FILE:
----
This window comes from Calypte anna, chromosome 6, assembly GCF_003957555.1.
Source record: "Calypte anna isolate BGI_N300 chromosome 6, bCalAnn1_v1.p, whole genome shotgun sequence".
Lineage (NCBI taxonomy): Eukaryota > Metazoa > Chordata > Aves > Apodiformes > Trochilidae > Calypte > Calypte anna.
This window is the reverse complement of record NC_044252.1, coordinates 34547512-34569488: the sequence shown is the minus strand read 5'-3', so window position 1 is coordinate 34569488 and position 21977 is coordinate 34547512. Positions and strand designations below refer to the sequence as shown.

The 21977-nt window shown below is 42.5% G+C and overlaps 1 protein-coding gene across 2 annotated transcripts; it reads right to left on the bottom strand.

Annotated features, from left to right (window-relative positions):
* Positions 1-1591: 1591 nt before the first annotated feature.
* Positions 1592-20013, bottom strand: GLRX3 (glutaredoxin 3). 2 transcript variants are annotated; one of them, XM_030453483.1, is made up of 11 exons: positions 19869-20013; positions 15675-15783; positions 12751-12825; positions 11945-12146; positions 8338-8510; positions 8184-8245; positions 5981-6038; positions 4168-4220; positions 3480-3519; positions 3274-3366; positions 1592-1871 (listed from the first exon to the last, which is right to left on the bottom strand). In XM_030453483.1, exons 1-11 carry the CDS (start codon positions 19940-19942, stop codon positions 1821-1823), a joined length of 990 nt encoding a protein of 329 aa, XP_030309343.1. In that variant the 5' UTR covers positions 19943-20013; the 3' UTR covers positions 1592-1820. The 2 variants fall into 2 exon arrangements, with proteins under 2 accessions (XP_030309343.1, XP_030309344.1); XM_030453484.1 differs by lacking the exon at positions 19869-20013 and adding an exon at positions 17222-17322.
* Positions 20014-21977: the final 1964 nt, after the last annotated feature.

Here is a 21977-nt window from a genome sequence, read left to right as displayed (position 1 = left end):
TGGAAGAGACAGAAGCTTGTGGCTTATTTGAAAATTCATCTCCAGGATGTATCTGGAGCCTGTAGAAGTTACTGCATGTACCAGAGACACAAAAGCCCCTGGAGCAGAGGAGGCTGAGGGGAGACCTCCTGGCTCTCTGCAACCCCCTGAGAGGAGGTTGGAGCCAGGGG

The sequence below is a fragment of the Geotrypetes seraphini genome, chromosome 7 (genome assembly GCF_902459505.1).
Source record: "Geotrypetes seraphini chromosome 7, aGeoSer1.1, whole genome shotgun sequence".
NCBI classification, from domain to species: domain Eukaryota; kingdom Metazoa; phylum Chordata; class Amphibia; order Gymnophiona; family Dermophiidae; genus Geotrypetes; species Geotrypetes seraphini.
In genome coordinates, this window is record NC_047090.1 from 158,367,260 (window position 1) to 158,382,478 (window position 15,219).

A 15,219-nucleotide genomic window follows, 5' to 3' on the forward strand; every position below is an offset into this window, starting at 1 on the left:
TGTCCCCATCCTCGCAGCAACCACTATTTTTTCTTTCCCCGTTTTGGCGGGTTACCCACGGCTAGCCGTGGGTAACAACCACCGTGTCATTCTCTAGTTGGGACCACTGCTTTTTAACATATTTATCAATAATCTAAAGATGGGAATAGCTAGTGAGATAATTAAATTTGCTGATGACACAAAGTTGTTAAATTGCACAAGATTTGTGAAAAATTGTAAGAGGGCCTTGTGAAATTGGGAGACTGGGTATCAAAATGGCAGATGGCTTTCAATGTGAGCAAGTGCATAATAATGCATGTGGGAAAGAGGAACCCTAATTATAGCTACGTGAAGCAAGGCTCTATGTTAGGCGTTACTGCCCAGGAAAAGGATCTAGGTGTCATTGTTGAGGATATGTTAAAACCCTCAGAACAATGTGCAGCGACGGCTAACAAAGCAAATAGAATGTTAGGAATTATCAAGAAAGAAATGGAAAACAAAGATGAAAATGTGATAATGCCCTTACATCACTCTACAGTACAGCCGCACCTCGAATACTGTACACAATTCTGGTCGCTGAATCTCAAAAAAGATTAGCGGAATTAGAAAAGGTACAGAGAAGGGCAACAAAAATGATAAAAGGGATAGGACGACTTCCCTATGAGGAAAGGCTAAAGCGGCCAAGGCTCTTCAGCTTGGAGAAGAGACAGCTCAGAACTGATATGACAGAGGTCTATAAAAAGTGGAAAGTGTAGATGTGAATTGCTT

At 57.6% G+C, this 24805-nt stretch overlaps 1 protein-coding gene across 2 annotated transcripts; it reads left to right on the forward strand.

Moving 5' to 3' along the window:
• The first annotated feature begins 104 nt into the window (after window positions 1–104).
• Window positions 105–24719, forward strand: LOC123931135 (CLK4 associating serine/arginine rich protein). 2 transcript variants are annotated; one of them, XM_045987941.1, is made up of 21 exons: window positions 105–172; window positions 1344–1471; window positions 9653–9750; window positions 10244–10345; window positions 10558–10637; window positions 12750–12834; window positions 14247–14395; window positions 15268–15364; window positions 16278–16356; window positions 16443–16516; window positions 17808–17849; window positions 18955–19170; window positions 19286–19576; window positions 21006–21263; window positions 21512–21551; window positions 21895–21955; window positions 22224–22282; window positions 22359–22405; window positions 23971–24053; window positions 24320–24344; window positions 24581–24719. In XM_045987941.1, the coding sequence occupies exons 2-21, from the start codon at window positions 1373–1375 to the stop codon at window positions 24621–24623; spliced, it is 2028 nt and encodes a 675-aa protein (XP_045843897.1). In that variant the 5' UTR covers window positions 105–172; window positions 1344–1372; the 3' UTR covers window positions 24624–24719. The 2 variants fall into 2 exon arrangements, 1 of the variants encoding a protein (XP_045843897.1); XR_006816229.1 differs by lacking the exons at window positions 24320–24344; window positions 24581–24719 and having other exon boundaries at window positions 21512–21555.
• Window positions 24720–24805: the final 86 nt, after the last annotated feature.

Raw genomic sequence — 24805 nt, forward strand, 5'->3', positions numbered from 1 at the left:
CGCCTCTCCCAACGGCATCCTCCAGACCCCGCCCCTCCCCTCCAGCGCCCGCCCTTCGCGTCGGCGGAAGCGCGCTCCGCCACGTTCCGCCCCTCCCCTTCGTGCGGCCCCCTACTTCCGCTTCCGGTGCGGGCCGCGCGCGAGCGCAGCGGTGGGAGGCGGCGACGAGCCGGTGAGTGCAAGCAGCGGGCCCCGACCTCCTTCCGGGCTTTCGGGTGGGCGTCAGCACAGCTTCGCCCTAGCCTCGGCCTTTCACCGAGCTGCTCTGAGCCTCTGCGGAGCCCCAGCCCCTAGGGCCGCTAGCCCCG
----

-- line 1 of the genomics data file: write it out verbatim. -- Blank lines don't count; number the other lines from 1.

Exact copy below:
This window comes from Calypte anna, chromosome 6, assembly GCF_003957555.1.